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Justice Dept. to stop helping local police seize suspects' assets

Never thought that police officers or other government agents could seize your property and claim it for themselves without you even being convicted of a crime? Until very recently, this was a common practice between local law enforcement, including here in Michigan, and the U.S. Justice Department. In Michigan alone, police have collected more than $72 million from suspects -- again, not convicts -- since 2008.

The program allowing this system to function is called the Equitable Sharing Program. When a state or local law enforcement agency seizes assets officers suspect of being connected to a crime, often illegal drugs, they will send it to the Justice Department. The local police then request that the feds forfeit the suspect’s rights to the property.

Retaining 20 percent for itself, the Equitable Sharing Program returns 80 percent of the proceeds of the seized assets to the law enforcement body that sent it to the federal level.

This may seem like a just result when a person is convicted of a crime, and the seized property was the profits of that crime. But as the Washington Post reported in October, in 81 percent of cases involving a civil forfeiture, no one is ever indicted.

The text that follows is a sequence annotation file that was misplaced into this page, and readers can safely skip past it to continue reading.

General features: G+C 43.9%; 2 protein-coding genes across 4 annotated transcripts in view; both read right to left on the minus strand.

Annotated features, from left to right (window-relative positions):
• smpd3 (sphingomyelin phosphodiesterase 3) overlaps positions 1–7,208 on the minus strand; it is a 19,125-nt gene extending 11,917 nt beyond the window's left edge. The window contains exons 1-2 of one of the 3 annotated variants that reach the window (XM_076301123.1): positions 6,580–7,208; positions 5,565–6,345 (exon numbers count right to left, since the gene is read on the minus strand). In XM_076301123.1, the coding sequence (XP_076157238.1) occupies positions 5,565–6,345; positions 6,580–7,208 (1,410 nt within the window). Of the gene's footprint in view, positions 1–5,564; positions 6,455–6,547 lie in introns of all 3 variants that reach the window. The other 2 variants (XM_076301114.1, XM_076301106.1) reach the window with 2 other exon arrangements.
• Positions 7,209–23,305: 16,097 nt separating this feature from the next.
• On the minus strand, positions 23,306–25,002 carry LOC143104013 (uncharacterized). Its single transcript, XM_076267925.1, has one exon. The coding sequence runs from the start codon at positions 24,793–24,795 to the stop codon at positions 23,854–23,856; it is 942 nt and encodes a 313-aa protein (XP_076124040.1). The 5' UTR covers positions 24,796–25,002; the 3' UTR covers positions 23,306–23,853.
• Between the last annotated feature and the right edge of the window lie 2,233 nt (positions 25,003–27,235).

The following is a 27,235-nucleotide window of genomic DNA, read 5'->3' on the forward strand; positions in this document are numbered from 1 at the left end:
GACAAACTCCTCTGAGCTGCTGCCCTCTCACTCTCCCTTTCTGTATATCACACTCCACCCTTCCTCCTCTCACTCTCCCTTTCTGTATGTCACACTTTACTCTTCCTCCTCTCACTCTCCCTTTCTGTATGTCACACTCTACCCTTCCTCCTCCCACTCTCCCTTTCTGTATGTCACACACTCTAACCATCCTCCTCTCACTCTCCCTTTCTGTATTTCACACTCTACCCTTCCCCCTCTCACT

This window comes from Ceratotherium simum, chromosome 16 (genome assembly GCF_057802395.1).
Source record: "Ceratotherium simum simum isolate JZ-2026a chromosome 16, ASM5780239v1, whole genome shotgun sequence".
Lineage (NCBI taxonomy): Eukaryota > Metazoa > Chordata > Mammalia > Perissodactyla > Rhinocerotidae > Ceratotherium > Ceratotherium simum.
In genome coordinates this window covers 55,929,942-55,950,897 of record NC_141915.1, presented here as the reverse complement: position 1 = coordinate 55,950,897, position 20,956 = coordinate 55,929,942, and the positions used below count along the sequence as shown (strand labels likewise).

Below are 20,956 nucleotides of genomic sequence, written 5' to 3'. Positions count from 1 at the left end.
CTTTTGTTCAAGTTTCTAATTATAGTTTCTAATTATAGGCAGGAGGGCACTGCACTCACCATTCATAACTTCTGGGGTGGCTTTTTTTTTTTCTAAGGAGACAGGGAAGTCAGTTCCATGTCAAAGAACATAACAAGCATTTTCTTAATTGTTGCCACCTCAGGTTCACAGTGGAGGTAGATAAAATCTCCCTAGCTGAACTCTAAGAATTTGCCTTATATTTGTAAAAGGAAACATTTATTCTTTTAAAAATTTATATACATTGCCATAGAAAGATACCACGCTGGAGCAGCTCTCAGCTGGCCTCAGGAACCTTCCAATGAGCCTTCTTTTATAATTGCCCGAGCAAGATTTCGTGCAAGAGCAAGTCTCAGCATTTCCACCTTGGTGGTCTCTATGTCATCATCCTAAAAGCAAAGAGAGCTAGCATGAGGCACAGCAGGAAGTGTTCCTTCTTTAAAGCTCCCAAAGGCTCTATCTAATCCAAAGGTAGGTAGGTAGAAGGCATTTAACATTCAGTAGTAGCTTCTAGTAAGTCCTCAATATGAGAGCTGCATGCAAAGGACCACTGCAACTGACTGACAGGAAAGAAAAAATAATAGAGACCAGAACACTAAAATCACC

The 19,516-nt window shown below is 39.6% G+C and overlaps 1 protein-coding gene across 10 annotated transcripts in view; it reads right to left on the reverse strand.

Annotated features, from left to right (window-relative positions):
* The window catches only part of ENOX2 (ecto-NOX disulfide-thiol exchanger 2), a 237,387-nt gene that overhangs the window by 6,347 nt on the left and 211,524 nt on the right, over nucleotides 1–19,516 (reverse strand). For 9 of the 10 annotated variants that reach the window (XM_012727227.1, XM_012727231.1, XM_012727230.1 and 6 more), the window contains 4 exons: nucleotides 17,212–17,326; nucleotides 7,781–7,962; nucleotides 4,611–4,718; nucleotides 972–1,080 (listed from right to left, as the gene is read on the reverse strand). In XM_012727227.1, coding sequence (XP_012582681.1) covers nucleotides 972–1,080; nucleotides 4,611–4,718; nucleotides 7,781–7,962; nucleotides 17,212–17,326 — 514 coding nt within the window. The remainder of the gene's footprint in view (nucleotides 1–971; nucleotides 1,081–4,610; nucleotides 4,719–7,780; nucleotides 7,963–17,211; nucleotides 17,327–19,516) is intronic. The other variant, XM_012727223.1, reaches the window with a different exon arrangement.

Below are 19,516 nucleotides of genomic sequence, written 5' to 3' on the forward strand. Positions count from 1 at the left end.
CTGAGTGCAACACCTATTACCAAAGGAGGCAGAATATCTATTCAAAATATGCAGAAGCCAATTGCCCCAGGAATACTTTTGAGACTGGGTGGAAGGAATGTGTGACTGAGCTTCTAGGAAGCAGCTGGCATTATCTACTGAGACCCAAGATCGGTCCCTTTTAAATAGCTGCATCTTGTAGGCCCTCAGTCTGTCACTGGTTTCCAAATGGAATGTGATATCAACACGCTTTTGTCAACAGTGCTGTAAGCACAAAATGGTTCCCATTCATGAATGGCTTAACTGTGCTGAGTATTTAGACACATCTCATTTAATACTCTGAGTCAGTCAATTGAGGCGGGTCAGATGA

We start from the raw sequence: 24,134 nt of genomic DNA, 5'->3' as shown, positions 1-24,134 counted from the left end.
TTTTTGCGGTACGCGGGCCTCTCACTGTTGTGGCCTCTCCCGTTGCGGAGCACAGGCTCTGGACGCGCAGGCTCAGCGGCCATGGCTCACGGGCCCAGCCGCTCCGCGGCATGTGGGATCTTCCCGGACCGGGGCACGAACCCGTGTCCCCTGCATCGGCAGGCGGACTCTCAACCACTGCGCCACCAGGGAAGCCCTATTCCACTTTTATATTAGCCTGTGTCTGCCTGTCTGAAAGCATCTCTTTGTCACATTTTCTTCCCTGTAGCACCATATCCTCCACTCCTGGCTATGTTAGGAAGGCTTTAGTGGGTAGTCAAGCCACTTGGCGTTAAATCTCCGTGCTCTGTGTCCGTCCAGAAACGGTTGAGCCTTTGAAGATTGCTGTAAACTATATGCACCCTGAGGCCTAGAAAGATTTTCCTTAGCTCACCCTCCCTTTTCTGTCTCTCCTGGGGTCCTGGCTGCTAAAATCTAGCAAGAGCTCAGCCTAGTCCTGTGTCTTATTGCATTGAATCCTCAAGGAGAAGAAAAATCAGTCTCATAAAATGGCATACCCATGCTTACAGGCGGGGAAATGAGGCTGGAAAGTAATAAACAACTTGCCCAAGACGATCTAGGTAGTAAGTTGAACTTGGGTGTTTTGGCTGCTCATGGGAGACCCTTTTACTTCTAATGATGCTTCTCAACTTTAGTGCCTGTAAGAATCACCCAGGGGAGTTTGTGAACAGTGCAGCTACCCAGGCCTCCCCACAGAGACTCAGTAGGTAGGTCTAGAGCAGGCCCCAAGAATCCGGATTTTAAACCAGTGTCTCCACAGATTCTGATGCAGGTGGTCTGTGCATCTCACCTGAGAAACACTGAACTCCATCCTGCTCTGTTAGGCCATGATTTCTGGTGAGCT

State and local police can rake in a lot of funds from this practice, and do not have to provide a great deal of detail about how they are spending it. Of the $72,393,414 collected by Michigan law enforcement from 2012 to October 2014, 36 percent was reportedly spent on unspecified “Other” expenses. The next largest percentage went to individual officers as salary and overtime pay -- more than $16 million.

Now it appears that revenue stream will be significantly reduced. After years of complaints that the Equitable Sharing Program seizes peoples’ property without waiting for a conviction, in January Attorney General Eric Holder issued an order changing the Justice Department’s policy. Now, it will not accept civil asset forfeitures unless the owner has been convicted of a crime. The Treasury Department will apparently do the same with its own forfeiture program.

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